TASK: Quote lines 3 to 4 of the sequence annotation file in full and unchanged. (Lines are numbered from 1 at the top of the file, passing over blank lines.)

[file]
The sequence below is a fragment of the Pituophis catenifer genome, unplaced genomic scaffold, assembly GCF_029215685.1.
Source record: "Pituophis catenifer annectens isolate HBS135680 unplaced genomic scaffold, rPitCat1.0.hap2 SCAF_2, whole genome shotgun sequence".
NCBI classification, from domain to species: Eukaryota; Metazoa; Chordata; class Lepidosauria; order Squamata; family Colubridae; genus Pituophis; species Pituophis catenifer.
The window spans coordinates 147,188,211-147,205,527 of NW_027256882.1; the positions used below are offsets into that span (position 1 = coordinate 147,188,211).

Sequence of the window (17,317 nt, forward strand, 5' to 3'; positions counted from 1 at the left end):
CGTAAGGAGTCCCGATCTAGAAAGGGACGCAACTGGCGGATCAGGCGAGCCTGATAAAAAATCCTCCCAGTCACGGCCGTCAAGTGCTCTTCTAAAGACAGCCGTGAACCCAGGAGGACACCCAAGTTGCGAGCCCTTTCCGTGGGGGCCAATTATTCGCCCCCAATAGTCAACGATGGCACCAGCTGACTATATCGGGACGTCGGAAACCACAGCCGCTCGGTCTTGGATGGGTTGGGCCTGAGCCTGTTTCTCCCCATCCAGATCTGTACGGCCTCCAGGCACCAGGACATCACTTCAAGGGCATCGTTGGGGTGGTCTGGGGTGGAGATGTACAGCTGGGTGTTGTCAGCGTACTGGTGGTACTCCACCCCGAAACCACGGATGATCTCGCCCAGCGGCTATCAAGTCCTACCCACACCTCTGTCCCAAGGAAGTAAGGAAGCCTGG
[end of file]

NCBI classification, from domain to species: Eukaryota; Metazoa; Chordata; class Lepidosauria; order Squamata; family Colubridae; genus Pituophis; species Pituophis catenifer.
The window spans coordinates 147,188,211-147,205,527 of NW_027256882.1; the positions used below are offsets into that span (position 1 = coordinate 147,188,211).